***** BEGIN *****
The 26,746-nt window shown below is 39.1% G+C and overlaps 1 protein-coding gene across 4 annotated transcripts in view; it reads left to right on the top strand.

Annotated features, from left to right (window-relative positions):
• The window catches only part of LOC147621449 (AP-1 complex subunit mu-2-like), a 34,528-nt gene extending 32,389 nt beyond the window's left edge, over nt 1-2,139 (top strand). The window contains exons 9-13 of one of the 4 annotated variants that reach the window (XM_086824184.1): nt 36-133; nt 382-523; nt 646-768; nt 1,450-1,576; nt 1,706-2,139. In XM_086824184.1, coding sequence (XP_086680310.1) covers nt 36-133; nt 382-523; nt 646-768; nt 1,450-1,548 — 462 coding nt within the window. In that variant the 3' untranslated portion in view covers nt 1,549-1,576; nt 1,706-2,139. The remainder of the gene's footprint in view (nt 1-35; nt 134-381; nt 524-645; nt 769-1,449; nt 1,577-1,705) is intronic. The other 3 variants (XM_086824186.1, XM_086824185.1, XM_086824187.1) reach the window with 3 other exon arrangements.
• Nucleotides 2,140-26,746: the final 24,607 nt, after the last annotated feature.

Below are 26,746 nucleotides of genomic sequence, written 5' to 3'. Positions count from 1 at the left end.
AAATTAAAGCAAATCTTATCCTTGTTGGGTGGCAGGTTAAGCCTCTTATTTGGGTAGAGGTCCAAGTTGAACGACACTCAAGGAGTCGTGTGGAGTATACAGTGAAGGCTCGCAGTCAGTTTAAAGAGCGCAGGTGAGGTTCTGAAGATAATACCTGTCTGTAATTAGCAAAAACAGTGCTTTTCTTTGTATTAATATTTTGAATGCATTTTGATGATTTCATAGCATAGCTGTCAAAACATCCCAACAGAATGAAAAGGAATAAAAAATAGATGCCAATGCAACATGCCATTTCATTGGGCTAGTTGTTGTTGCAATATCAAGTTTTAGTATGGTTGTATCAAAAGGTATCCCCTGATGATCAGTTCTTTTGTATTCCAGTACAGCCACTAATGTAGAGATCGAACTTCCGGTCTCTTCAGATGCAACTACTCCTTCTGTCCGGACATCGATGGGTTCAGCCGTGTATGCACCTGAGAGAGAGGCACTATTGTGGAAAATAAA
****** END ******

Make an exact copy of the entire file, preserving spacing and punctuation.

The 26,746-nt window shown below is 39.1% G+C and overlaps 1 protein-coding gene across 4 annotated transcripts in view; it reads left to right on the top strand.

Annotated features, from left to right (window-relative positions):
• The window catches only part of LOC147621449 (AP-1 complex subunit mu-2-like), a 34,528-nt gene extending 32,389 nt beyond the window's left edge, over nt 1-2,139 (top strand). The window contains exons 9-13 of one of the 4 annotated variants that reach the window (XM_086824184.1): nt 36-133; nt 382-523; nt 646-768; nt 1,450-1,576; nt 1,706-2,139. In XM_086824184.1, coding sequence (XP_086680310.1) covers nt 36-133; nt 382-523; nt 646-768; nt 1,450-1,548 — 462 coding nt within the window. In that variant the 3' untranslated portion in view covers nt 1,549-1,576; nt 1,706-2,139. The remainder of the gene's footprint in view (nt 1-35; nt 134-381; nt 524-645; nt 769-1,449; nt 1,577-1,705) is intronic. The other 3 variants (XM_086824186.1, XM_086824185.1, XM_086824187.1) reach the window with 3 other exon arrangements.
• Nucleotides 2,140-26,746: the final 24,607 nt, after the last annotated feature.

Below are 26,746 nucleotides of genomic sequence, written 5' to 3'. Positions count from 1 at the left end.
AAATTAAAGCAAATCTTATCCTTGTTGGGTGGCAGGTTAAGCCTCTTATTTGGGTAGAGGTCCAAGTTGAACGACACTCAAGGAGTCGTGTGGAGTATACAGTGAAGGCTCGCAGTCAGTTTAAAGAGCGCAGGTGAGGTTCTGAAGATAATACCTGTCTGTAATTAGCAAAAACAGTGCTTTTCTTTGTATTAATATTTTGAATGCATTTTGATGATTTCATAGCATAGCTGTCAAAACATCCCAACAGAATGAAAAGGAATAAAAAATAGATGCCAATGCAACATGCCATTTCATTGGGCTAGTTGTTGTTGCAATATCAAGTTTTAGTATGGTTGTATCAAAAGGTATCCCCTGATGATCAGTTCTTTTGTATTCCAGTACAGCCACTAATGTAGAGATCGAACTTCCGGTCTCTTCAGATGCAACTACTCCTTCTGTCCGGACATCGATGGGTTCAGCCGTGTATGCACCTGAGAGAGAGGCACTATTGTGGAAAATAAA